Mixed Messages Mess with Markets!
It seems strange that the mighty capitalist markets should be constantly waiting for the next pronouncement of a small, grey band of mostly unknown bureaucrats, most of whom – if not all – showing little evidence of having created any wealth in their own lives, sitting around conference tables in the Marriner Eccles building in Washington, to issue diktats about where interest rates must be.
But we go through this several times each year. And now we have just gone through it again. The Federal Reserve Open Market Committee met in the first two days of November, a meeting culminating with the announcement that it had decided to raise its influential policy rate, the Fed funds rate, by 0.75 percent effective immediately.
This is the latest in a series of Fed rate hikes that began in March when the central bankers finally and reluctantly confessed that inflation was not, after all, transitory, effectively confessing as well that they didn’t understand inflation or really know what they were doing. So, they began hiking rates: 0.25 percent in March, 0.50 percent in May, and 0.75 percent in June, July, and September.
And now once again in November. The target range now for this Fed policy rate is 3.75 to 4.00 percent effective immediately.
Wall Street – both debt (bond) and equity (stock) markets – follow this action as a matter of life and death. They know that by driving rates lower (by inflating the currency or money supply) for decades, the Fed’s manipulations were stove-piping money their way.
Oh, life was good. Very good.
But inflation having risen and begun to irritate the people, the Fed finally fell under some pressure to get it back down. This terrifies Wall Street which understandably doesn’t want to see its good thing come to an end. So, the Fed’s pronouncements are a very big deal. Wall Street watches for the least sign the blasted rate hikes will stop and that their happy days of free printing-press money will soon return.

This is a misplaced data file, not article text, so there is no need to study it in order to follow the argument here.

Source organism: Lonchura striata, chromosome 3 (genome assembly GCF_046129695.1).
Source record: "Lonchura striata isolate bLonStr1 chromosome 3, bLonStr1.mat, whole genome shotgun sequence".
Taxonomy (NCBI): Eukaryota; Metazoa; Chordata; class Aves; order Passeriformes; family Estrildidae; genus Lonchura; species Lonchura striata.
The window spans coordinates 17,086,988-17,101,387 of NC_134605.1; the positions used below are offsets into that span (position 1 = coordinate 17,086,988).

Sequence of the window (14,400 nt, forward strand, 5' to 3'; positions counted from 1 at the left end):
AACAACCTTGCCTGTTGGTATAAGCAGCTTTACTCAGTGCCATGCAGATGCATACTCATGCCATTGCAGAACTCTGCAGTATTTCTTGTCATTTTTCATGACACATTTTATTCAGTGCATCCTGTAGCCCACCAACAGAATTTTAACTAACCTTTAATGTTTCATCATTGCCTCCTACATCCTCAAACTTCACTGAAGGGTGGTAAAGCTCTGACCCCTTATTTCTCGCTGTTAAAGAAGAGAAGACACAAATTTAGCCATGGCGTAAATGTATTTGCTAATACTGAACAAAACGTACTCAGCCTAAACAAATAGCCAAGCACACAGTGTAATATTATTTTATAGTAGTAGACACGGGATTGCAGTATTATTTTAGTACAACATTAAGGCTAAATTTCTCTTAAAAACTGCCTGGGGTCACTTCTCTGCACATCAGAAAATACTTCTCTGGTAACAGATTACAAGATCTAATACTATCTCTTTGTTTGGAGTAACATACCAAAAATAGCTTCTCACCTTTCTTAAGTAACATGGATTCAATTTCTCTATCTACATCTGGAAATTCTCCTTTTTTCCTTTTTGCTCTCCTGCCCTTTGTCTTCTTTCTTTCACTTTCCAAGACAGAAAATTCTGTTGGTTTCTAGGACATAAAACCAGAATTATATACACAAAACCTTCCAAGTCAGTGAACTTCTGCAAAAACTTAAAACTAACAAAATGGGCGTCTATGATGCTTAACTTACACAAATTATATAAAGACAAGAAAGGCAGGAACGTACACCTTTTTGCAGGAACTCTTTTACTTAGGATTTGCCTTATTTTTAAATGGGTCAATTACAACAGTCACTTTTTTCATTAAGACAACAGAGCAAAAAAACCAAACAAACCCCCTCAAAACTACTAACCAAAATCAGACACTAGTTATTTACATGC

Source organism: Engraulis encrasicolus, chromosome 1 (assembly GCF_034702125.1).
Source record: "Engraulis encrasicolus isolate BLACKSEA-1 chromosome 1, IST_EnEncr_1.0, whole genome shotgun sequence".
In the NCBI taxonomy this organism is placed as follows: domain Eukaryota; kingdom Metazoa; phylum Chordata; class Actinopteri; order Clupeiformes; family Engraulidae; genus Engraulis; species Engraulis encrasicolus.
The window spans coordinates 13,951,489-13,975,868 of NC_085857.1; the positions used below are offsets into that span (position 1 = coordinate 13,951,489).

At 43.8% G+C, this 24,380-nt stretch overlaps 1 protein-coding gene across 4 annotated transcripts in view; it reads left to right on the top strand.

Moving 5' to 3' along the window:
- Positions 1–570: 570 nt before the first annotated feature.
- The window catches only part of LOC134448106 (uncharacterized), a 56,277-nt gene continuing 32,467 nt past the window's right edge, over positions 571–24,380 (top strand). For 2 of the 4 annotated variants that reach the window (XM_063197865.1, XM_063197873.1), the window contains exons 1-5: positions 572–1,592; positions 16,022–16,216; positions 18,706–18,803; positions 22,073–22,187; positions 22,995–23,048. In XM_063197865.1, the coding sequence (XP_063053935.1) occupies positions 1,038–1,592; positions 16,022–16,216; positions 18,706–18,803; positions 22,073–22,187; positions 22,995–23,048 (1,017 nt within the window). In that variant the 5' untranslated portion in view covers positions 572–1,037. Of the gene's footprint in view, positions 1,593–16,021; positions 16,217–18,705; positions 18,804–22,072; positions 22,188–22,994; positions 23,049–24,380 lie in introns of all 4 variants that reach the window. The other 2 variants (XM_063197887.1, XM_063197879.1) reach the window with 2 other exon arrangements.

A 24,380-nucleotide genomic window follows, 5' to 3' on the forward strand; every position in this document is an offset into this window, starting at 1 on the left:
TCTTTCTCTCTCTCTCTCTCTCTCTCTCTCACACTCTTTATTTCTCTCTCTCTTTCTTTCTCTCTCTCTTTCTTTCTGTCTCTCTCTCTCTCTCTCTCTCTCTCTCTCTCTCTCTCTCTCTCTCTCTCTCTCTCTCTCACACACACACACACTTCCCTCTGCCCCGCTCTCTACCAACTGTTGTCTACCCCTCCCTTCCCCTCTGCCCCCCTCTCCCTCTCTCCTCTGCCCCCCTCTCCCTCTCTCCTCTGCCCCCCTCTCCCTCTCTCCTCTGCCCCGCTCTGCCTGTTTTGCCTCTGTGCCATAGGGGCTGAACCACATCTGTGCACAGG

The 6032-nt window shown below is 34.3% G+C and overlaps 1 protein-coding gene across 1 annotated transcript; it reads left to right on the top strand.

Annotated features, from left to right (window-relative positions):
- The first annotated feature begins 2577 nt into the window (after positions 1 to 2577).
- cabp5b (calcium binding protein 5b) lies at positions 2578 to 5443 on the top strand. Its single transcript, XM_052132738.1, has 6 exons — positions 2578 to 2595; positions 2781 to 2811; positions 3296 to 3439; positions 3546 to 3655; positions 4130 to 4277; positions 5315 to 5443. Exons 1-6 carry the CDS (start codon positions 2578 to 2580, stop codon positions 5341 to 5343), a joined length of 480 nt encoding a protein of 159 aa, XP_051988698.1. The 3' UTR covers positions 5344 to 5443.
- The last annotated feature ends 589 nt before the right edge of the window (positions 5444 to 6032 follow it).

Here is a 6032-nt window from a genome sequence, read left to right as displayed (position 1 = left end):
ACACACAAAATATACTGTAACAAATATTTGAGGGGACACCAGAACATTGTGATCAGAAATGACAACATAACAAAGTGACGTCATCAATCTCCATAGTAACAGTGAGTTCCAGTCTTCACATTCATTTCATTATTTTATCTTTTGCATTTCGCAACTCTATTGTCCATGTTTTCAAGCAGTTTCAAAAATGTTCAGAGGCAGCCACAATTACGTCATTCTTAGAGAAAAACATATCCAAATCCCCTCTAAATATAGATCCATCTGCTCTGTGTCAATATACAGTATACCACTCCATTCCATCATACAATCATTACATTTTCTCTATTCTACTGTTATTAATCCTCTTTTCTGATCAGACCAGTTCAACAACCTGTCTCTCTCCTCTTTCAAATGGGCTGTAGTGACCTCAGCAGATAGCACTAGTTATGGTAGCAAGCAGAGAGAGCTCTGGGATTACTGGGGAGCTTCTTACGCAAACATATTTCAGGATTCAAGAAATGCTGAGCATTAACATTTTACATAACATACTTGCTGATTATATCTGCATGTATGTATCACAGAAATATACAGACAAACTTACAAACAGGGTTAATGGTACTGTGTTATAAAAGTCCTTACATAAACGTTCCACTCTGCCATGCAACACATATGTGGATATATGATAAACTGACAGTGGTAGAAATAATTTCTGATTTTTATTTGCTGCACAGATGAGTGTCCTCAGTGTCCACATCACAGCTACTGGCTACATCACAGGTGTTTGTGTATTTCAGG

The Fed concludes its meetings, issues a statement about its latest decision, and then shortly after the chairman, Jerome Powell answers the questions of a sycophantic corps of journalists assigned to the Fed beat.
We assigned a hapless member of our crew to follow the action on Wednesday and this is what he reported on the sequence of events.
On the release of the Fed statement, he watched in real-time as all the markets moved up. The real-time charts on CNBC were all awash in green. That is because the Fed’s statement read in part, “In determining the pace of future increases in the target range, the Committee will take into account the cumulative tightening of monetary policy, the lags with which monetary policy affects economic activity and inflation, and economic and financial developments.” That was all it took. It must mean that the Fed was going to slow down its hikes, maybe before long stopping altogether, and even begin easing again.
The markets were exuberant. The Dow was up over 400 points. And when Powell took to the podium, they remained that way.
Until Powell spoiled the party, saying that they will continue “to look for compelling evidence that inflation is coming down.” Uh oh! Because there is no such compelling evidence to be found. Powell even went on to say, “Another unusually large [rate] increase could be appropriate at our next meeting.”
Well! That wasn’t supposed to happen. And with that short observation, the markets turned as one. They went south. Euphoria left the room. The buzz was killed. All the lines on all the charts turned red, the color of red ink.
After the markets closed, the Wall Street Journal swept up the debris with this headline:
Stocks Sink After Powell Signals Need for More Rate Rises
Fed chairman says rates will likely need to end higher than anticipated
So, by the end of the day, the Dow was down 500 points, the Nasdaq fell 366, and the S&P500 was off almost 100 points.
Not quite what Wall Street hoped.
Just another day in the fiat money and fake interest rate economy. As for ourselves, we think interest rates should be determined by real conditions of capital supply and demand. That would prevent distortions and malinvestment and the constant booming and busting cycles in our economy by artificially jiggering rates.
And we think gold is real money. Since it is real and can’t be printed, there is no need for the central banking apparatus that has spent more than a century destroying the dollar and bailing out its cronies.
But that’s just us.